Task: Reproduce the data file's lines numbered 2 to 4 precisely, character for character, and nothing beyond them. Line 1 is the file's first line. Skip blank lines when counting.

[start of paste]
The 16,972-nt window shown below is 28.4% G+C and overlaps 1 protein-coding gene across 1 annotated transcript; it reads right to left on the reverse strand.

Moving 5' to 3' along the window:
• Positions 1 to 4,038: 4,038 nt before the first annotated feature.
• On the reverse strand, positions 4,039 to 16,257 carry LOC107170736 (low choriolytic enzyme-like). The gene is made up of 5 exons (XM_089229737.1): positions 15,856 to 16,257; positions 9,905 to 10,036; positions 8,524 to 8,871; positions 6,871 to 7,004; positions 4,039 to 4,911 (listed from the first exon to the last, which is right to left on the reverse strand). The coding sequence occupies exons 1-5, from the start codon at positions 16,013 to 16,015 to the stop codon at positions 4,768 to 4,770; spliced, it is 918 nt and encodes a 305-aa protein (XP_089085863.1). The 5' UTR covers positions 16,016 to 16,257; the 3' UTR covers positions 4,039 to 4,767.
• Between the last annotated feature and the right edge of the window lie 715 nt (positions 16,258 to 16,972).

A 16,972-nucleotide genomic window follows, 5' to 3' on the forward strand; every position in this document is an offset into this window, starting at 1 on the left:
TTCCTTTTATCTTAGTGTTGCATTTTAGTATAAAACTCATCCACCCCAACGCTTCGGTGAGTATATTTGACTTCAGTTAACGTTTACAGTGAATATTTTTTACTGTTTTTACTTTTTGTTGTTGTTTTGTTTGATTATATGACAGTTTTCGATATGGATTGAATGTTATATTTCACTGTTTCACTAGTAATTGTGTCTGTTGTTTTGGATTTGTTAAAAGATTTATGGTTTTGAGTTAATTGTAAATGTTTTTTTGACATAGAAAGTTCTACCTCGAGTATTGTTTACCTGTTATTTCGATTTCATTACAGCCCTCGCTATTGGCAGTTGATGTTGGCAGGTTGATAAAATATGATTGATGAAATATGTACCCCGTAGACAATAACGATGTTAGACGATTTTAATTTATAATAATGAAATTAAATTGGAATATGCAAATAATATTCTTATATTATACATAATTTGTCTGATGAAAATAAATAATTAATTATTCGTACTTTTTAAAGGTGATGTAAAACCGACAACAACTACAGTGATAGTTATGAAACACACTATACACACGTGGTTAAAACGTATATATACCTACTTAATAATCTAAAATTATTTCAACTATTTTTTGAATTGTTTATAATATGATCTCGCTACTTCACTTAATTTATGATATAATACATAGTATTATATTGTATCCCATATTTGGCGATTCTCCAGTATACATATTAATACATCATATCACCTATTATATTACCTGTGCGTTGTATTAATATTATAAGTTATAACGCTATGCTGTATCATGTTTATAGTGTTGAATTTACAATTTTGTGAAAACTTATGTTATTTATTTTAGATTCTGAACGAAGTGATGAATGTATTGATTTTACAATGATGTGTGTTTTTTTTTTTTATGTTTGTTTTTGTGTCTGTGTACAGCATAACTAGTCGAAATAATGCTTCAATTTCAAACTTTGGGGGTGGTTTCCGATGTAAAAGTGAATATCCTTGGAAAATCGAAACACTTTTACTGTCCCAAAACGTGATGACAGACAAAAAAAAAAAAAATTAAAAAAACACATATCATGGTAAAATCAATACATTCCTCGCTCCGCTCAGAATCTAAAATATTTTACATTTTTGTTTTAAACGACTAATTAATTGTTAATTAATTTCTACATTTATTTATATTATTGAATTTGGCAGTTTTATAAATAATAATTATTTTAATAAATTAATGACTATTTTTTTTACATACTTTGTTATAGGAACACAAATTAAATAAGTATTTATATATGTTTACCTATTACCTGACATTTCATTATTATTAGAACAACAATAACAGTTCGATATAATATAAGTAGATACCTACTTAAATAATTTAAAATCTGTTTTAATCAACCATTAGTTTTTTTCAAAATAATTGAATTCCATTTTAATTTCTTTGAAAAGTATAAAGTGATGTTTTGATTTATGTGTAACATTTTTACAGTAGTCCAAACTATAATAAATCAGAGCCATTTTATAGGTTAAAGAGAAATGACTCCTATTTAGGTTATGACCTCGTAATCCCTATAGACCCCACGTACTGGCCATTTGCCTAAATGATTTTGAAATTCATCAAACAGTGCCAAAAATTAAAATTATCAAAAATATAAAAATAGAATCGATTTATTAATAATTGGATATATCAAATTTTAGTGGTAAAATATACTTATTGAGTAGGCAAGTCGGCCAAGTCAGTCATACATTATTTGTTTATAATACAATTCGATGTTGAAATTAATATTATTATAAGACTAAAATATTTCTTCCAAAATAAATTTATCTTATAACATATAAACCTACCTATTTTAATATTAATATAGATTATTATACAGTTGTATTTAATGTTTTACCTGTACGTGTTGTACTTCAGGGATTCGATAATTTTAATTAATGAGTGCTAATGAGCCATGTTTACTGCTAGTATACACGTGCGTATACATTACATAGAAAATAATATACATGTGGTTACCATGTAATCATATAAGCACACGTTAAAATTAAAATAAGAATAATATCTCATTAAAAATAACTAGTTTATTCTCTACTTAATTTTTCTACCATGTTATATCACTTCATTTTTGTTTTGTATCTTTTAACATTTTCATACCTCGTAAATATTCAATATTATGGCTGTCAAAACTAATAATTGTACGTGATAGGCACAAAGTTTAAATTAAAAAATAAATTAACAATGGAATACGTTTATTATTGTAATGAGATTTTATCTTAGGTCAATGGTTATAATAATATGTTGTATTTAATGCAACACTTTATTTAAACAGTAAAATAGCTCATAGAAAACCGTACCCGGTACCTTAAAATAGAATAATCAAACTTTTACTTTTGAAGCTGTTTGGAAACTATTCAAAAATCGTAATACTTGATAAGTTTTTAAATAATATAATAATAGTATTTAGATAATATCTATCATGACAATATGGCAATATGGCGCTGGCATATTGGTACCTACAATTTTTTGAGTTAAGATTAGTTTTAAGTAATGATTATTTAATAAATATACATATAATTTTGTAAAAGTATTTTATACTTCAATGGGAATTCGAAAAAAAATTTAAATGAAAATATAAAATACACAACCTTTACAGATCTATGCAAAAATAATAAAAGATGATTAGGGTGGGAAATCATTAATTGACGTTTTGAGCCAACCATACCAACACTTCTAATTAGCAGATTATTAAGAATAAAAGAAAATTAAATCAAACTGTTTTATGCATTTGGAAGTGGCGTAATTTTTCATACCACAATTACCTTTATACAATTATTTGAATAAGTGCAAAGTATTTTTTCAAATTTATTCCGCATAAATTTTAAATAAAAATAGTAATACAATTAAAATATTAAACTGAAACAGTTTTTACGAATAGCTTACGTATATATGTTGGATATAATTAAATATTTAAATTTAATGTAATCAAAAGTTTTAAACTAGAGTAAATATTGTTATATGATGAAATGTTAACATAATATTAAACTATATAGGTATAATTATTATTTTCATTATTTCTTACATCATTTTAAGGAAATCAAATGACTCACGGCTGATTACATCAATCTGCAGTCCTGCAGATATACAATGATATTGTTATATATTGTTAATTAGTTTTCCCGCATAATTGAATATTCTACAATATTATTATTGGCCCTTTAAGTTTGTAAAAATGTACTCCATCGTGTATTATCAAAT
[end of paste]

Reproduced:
Moving 5' to 3' along the window:
• Positions 1 to 4,038: 4,038 nt before the first annotated feature.
• On the reverse strand, positions 4,039 to 16,257 carry LOC107170736 (low choriolytic enzyme-like). The gene is made up of 5 exons (XM_089229737.1): positions 15,856 to 16,257; positions 9,905 to 10,036; positions 8,524 to 8,871; positions 6,871 to 7,004; positions 4,039 to 4,911 (listed from the first exon to the last, which is right to left on the reverse strand). The coding sequence occupies exons 1-5, from the start codon at positions 16,013 to 16,015 to the stop codon at positions 4,768 to 4,770; spliced, it is 918 nt and encodes a 305-aa protein (XP_089085863.1). The 5' UTR covers positions 16,016 to 16,257; the 3' UTR covers positions 4,039 to 4,767.